Nikon and Canon have given us plenty to lust for this holiday season, but let's take a look at some equipment that I think would make a great stocking stuffer for any photographer on your shopping list. Everything on this list is $150 or less, making them great gift ideas!
Rules: I own almost everything on this list, and if I don't own it, I'm at least very familiar with it. I also don't get any money or commission if you buy any of this stuff from the provided links, they are just there for your convince. I also don't work for or with any of these companies, so no bias.
All photos are from the linked websites.
1. Rode SmartLav Condenser Microphone - $60
You're looking at this list and wondering why a microphone is topping my list of stocking stuffers for photographers. Well, if you take any video with your camera, particularly if you do video blogging, you'll want a microphone to use instead of the in-camera mic. The SmartLav by Rode is awesome- I use it for all my video blogs. It connects to the iPhone and records audio directly to my phone. I can then pull the audio off without having to install special software on my computer. It's a great tool and worth buying for anyone who also does some video with their photography.
2. MindShift Gear Contact Sheet - $40
This is on my Christmas list! It's such an amazingly simple invention, yet brilliant. Landscape photographers often find themselves dumping their gear in the dirt/mud/wet grass/etc. The contact sheet is a mini tarp and super lightweight so that it's not bogging you down. It also has elastic loops so you can hang it as a rain shelter while you wait for your shot. MindShift gear is a subsidiary of Think Tank Photo, so you know it's going to be good stuff!
3. Visual Echos Better Beamer - $37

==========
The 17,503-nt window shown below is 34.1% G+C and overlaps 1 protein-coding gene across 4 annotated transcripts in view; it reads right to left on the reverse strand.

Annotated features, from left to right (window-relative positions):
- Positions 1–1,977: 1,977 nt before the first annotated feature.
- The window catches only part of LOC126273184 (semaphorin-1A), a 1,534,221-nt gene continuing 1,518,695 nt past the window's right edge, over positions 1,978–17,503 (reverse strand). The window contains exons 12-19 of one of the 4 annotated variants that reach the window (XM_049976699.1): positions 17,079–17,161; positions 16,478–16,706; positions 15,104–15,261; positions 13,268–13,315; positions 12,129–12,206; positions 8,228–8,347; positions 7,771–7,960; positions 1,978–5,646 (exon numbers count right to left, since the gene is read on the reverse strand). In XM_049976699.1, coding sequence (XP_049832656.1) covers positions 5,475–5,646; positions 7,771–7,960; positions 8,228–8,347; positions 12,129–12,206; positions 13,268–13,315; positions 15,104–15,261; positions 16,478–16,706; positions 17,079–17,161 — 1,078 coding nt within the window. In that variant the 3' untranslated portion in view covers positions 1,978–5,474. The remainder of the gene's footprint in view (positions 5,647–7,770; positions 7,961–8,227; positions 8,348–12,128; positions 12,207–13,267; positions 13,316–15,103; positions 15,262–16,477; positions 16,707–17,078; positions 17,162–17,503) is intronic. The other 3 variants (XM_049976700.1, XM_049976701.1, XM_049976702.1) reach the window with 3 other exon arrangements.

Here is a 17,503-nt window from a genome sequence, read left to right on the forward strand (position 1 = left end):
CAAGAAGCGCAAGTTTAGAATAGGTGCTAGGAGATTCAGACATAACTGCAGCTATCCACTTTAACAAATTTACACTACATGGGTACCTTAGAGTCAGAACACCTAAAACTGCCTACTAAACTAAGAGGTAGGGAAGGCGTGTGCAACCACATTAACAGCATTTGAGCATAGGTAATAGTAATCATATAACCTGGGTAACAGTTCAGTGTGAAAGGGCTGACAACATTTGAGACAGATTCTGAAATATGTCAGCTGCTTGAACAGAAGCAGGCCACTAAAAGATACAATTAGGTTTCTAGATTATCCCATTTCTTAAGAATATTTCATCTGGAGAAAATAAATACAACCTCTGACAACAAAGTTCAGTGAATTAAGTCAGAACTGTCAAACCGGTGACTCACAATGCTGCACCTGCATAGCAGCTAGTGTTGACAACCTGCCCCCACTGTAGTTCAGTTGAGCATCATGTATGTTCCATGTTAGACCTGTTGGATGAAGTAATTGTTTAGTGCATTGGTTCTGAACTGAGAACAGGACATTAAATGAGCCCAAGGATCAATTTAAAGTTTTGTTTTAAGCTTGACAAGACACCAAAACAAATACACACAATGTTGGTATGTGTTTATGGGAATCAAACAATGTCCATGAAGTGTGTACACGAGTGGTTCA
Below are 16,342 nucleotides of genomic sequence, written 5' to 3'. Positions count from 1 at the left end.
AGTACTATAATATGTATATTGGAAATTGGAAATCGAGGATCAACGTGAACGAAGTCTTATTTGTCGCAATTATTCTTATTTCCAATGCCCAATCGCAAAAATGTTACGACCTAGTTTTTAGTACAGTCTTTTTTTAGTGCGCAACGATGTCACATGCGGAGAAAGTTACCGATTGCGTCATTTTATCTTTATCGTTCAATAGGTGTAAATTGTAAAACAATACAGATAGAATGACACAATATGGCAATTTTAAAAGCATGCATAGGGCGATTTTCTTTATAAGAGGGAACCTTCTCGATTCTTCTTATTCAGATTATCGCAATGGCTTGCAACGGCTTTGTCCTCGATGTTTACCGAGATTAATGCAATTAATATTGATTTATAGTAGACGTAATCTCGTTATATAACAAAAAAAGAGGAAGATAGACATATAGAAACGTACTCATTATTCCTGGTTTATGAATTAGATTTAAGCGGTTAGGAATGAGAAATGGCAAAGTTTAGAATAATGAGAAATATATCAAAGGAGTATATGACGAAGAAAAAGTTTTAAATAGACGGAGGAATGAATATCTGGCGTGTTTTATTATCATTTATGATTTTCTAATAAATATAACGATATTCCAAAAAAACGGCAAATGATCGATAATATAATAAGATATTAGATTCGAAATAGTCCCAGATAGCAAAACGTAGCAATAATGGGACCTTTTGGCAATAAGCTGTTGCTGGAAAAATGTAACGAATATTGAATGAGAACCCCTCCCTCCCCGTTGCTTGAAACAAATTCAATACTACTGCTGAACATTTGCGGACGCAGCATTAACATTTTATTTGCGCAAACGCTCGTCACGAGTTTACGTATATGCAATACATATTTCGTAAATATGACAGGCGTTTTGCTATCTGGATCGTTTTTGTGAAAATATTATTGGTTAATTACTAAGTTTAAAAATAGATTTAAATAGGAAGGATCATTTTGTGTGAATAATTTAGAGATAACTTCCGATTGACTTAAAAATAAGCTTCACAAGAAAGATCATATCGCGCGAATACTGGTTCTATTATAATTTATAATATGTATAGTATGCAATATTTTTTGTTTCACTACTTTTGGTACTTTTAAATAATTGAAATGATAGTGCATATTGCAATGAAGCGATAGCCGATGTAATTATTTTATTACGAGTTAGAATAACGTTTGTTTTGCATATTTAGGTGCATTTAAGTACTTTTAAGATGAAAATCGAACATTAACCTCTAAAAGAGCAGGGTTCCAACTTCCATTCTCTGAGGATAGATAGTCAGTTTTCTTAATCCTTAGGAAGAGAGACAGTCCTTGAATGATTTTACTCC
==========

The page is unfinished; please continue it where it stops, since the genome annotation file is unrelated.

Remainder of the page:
This gadget is a wildlife photographer's best friend. It attaches to the flash and helps throw the light further to get into trees or longer distances. It's an incredible product and the price is even better. I think this $37 gizmo has had more impact on my photos than any other similarly priced item! I won't bore you with how it works here, but if you (or someone you know) take photos of birds or other wildlife, then you need this. Make sure to order the correct version for their flash.
4. A Metal Print - $42+
Photographers love to take photos, but also love seeing their photos printed. A metal print is a unique (and totally awesome) way to print a photo and give it a unique twist. Prints are available in a zillion sizes - but you can get a gift card if you don't know what size or photo to get the photographer in your life.
5. Nikon Binoculars - $95
I always carry a small pair of binoculars with me for spotting birds or other wildlife.... but I'm already carrying plenty of stuff, so it's important to have high quality and lightweight binoculars. These Nikon ones are great - they've stood up to LOTS of abuse and are plenty bright. They also are small enough for me to tuck into a pocket or pouch as I hike. Tip: I mounted a keyring to mine and use a carabiner to me as I hike; I don't want more things around my neck!